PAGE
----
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Chapter Four The Keeper of the Keys
(Hagrid confronts the Dursleys at the hut out at sea, gives Harry his acceptance letter from Hogwarts, and tells Harry about his parents and his miraculous escape from Voldemort as a baby.)
Just moments past midnight into Harry’s eleventh birthday, a giant smashes down the door of the little hut out at sea where the Dursleys are hiding from Harry’s mail. The giant casually greets Harry, ties the rifle Uncle Vernon had been holding into a knot, gives Harry a birthday cake, and introduces himself as Rubeus Hagrid, Keeper of the Keys and Grounds at Hogwarts (the secondary school for wizards).
As Hagrid carries on talking to Harry, he is shocked to learn that Harry knows nothing about Hogwarts, or magic, or his parent’s death, or even his own fame. Hagrid gives Harry the acceptance letter from Hogwarts (the message that was in all those green-inked envelopes), becomes enraged at the Dursleys when he finds they told Harry his parents died in a car crash, and tells Harry about Voldemort. Uncle Vernon and Aunt Petunia make one last attempt to prevent Harry from going to Hogwarts (Aunt Petunia tells about how her sister, Harry’s mom, became a freak after going to that wizard’s school and Uncle Vernon insults Dumbledore, Hogwarts’ headmaster), which only enrages Hagrid more. Hagrid scares the Dursleys upstairs, and he and Harry spend the rest of the night sleeping in the shack.
“You could make out his eyes, glinting like black beetles” and “Uncle Vernon made another funny noise, like a mouse being trodden on” are both similes.
Hagrid’s comment that Harry looks like his dad but has his mother’s eyes is gone over throughout the series. Harry’s black hair is magically unmanageable, like his fathers. Later, when Harry sees his parents in the Mirror of Erised, he too will notice his similarities to his dad and mom.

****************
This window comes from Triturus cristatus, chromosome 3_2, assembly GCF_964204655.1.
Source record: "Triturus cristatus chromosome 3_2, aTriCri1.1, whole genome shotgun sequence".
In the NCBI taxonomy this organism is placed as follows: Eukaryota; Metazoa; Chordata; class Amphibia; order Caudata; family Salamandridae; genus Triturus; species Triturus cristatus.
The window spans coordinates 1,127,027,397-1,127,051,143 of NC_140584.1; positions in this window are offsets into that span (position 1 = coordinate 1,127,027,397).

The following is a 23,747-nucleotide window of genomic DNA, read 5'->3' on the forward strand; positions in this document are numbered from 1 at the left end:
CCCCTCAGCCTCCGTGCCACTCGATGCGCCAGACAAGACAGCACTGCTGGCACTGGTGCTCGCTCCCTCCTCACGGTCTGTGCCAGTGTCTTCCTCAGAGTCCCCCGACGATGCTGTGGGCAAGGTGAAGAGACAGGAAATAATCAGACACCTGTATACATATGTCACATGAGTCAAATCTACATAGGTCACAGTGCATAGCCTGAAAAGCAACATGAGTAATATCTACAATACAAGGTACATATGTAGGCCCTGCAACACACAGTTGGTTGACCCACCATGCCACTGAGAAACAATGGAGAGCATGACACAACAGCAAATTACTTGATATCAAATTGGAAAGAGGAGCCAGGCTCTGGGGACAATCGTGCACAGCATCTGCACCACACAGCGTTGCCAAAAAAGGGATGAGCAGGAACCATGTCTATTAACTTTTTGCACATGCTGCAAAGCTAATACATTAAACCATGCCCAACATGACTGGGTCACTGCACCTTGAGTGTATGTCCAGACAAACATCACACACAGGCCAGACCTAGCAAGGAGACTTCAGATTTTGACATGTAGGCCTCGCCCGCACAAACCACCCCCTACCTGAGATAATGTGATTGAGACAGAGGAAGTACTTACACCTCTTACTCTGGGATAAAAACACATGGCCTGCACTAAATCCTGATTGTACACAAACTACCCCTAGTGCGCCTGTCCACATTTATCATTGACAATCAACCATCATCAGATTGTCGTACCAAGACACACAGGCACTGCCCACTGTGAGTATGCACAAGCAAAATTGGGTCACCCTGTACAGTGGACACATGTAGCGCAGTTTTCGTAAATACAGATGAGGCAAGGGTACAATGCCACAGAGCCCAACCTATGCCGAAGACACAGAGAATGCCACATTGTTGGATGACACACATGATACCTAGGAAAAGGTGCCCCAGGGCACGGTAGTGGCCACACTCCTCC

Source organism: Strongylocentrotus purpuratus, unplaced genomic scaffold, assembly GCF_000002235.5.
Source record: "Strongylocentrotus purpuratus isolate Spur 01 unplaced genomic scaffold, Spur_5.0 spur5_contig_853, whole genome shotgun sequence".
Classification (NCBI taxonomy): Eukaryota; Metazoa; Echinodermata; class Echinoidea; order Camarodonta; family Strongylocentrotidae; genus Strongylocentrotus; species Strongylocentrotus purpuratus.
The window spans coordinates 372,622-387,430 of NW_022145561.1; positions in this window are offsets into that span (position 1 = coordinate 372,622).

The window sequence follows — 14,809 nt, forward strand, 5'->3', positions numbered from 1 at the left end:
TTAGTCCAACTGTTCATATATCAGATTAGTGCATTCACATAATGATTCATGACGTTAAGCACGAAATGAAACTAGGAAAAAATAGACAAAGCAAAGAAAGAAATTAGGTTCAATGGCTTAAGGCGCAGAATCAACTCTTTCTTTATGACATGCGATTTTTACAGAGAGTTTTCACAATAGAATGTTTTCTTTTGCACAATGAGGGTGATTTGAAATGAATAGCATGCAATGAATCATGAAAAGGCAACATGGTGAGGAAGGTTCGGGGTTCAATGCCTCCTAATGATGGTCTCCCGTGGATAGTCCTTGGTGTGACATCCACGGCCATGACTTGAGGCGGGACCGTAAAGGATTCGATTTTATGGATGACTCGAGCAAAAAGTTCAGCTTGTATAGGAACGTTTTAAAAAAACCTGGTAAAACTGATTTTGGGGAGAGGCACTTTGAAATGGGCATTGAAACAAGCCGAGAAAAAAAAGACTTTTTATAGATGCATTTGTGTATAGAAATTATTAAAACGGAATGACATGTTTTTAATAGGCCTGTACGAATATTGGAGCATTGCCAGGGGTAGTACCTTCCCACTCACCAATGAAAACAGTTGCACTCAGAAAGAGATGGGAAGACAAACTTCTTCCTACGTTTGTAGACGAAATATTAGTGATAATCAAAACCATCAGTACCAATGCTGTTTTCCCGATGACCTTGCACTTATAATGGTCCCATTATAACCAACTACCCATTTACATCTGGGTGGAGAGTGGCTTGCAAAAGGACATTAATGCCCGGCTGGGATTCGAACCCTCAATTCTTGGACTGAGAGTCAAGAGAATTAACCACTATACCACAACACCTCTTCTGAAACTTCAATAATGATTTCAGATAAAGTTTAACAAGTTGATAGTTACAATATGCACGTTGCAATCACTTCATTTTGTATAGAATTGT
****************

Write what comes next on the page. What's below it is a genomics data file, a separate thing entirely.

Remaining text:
Hagrid’s dialogue (“Got summat fer yeh here”) shows that Rowling writes with vernacular speech and British slang. Writing characters’ dialogue in the vernacular, rather than in proper English, was popularized by Mark Twain. The word “summat” is a slang word from northern England meaning something.
Dumbledore’s title as Supreme Mugwump is curious, for the term means (1) a war leader, (2) a post-Civil war traitor to the republican party, or (3) a political independent.
Hagrid’s exclamations “Gallipin’ Gorgons” and “Gulpin’ Gargoyles” both refer to mythology. In Greek mythology, a gorgon is any of three snake-haired sisters in Greek mythology whose appearance turns the beholder to stone. Gargoyles, also known as chimeras, were fire-breathing she- monsters in Greek mythology having a lion's head, a goat's body, and a serpent's tail.
Readers get their best insight into the Dursleys’ point of view when Aunt Petunia hysterically recounts he experience with her sister (Harry’s mom).
After Hagrid tells Harry of Harry’s parents’ murder, Harry gets a brief memory of a blinding flash of green light and a cold, cruel laugh. As the series goes on, Harry will remember more and more from the night his parents were murdered and Harry’s dreams will reflect these returning memories.
“Tosh” is a British slang term for rubbish or nonsense, as is “codswallop.” To “kip” means to sleep.
Hagrid’s losing his temper when anyone insults Dumbledore (as Uncle Vernon did) is a running theme throughout the series and proves Hagrid’s love for the old and forgiving headmaster.
Hagrid’s skirting around the reason he was expelled is a theme that continues through this book and into the next, in which we find that Hagrid was expelled for something he did not do.
At the beginning of the chapter, Harry is cold with the “thinnest, most ragged” blanket the Dursleys reluctantly give him. By the chapter’s end he is warm under Hagrid’s jacket.
When Rowling was once asked, “How did the Dursleys explain away the tail when Dudley had to have it removed at the hospital?” she responded that, “They went to a private hospital where the staff was very discreet, and said that a wart had got out of control.”